The government does not claim that Campbell's testimony—based on her review of business records not introduced into evidence—was not hearsay. However, it argues, and we agree, that Langford's assertion of prejudice is belied by the testimony of the other bank employee, Caryn Cope. Specifically, Cope testified that typically she was not involved in these kinds of loans, but she approved this one “because Bill Blount had called me and asked me about it.” She did so despite the fact that Langford had a “lower credit score.” She further testified that she had decided to call Campbell and send Langford to Roebuck because Cope “had worked with [Campbell] for a long time.” Thus, the jury learned from Cope that Langford had gone to the Roebuck branch not because he wanted to conceal his activities, but because Cope had sent him there based on her personal relationship with the manager of the Roebuck branch. We can discern no way that Campbell's testimony affected Langford's substantial rights, and thus conclude that the admission of this testimony, even if it was hearsay, caused the defendant no prejudice. Hands, 184 F.3d at 1329.

We add that the evidence of Langford's guilt in accepting many bribes—including testimony by Blount, corroborated by extensive documentation, that he paid Langford $240,000 in cash, clothing and jewelry so that Blount's investment-banking firm would receive millions of dollars' worth of fees from financial transactions in Jefferson County—was overwhelming. Thus, even if the challenged evidence taken in concert—about Langford's gambling winnings, his purported relationship with McGregor, special treatment in receiving an NBC credit card (which was not tied to any charges, but used to show Langford's intent to be bribed in his interactions with Blount), or his efforts to obtain a loan from a different bank branch—was erroneously admitted (and none of it was), we could not find any basis for concluding that this evidence affected Langford's substantial rights. See id.

E. Langford's Clothes Donations

Langford next says that the district court abused its discretion in generally refusing to allow him to offer testimony that Langford had donated clothing on a number of occasions to Pastor Ocie Oden. While the district court permitted Langford to introduce testimony that on one occasion Langford had given Pastor Oden an Oxxford suit, the same suit brand Blount had purchased for Langford, it would not permit additional testimony that Langford had given the Pastor a large number of other suits. The district court had rejected this evidence as improper character evidence.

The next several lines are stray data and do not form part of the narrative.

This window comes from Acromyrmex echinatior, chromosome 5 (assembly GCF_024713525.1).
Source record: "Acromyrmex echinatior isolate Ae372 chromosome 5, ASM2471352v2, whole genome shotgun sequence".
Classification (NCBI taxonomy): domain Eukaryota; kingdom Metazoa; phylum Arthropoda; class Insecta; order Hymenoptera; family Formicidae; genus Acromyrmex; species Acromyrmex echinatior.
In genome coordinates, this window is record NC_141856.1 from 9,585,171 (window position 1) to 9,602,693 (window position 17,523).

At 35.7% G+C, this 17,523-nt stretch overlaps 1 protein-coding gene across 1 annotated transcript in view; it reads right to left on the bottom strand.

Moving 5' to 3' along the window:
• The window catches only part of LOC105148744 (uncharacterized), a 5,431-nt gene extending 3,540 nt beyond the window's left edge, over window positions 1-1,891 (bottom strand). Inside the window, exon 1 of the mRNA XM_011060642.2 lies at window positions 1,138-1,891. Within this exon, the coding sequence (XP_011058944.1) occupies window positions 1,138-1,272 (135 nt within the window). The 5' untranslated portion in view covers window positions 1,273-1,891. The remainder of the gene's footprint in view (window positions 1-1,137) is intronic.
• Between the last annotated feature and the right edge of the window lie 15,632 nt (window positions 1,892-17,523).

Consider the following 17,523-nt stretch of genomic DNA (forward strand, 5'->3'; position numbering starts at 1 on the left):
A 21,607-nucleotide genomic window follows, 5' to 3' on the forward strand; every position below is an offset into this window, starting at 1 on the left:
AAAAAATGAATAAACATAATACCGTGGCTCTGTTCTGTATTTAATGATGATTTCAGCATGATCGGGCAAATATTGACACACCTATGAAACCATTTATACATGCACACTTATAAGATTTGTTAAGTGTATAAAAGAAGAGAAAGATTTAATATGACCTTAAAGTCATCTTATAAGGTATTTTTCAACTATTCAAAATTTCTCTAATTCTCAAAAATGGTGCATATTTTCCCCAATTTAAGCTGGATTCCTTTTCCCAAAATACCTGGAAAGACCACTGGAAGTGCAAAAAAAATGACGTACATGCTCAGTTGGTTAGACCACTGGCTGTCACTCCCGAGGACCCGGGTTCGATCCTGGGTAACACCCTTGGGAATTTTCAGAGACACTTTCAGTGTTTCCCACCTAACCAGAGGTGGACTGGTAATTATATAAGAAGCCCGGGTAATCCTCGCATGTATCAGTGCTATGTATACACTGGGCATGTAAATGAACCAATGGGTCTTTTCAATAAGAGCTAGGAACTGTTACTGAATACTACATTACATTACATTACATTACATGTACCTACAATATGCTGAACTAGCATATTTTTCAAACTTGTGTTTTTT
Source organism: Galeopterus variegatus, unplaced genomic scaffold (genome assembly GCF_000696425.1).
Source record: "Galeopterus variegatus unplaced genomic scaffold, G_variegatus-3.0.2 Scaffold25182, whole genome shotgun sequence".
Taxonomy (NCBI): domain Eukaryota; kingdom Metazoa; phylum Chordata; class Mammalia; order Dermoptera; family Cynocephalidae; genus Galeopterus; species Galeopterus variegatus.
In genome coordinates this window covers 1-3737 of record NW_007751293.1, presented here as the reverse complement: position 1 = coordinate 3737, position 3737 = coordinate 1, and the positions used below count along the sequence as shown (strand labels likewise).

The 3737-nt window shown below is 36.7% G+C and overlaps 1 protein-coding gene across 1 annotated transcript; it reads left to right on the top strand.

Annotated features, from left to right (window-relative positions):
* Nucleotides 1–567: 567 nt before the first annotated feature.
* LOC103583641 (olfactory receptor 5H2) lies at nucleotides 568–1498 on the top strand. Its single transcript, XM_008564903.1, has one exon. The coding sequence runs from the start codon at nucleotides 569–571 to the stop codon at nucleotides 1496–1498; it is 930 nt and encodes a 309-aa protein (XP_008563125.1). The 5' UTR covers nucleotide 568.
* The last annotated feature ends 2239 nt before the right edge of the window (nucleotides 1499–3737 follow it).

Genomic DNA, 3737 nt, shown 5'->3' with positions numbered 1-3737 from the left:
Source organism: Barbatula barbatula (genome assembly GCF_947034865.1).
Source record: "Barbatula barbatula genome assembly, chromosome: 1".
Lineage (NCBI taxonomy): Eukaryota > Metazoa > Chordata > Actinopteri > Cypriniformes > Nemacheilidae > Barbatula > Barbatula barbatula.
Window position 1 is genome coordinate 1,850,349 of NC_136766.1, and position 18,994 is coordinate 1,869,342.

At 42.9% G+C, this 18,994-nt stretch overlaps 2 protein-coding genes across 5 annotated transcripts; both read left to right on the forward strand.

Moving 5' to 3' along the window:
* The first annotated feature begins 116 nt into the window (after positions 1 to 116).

Langford does not argue that this proffered evidence was anything more than an attempt to introduce evidence of his generous and philanthropic character. At no point, however, did Langford argue, or even suggest, that his purported philanthropy bore in any way on his veracity or law-abidingness. As the district court recognized, “[w]hat [Langford] planned on doing with the items he received from Mr. Blount was not the issue. The issue was whether [Langford] was influenced by receipt of the items.” Langford's argument that his donation of clothes suggests that he placed a low subjective value on the payments from Blount is highly speculative—instead, he could obtain just as much value from donating them as from keeping them. Quite simply, the district court did not abuse its discretion in ruling that this evidence was inadmissible character evidence under Fed.R.Evid. 404(a), which, after all only permits evidence of a defendant's character trait where it is “pertinent.” And in any event, the district court did allow other, more relevant evidence of Langford's “generosity,” since the Pastor was permitted to testify that Langford gave him “an Oxxford” suit, the same brand given to Langford by Blount. Moreover, Blount also testified that Langford had given him gifts too.

F. Langford's Payments During Shopping Trips

Langford also complains that the district court improperly excluded evidence that he made some purchases on his own during shopping trips with Blount in New York. He argues that, by showing that Blount did not purchase everything Langford obtained on their shopping jaunts, this would place a different light on the purchases Blount made. The district court refused to admit the evidence, finding it was not relevant. As far as we can tell, Langford has not shown the relevance of any of these purchases, or even what different light they would have shone on Blount's purchases. Whether the jury believed that Langford made some purchases on his own from time to time during shopping trips with Blount has no bearing on the undisputed fact that he accepted more than $240,000 in cash, clothing and jewelry from Blount. It is not necessary for a corrupter to meet all the needs of a corrupt public official in order to commit the crime of bribery.

G. Danforah's Past Activity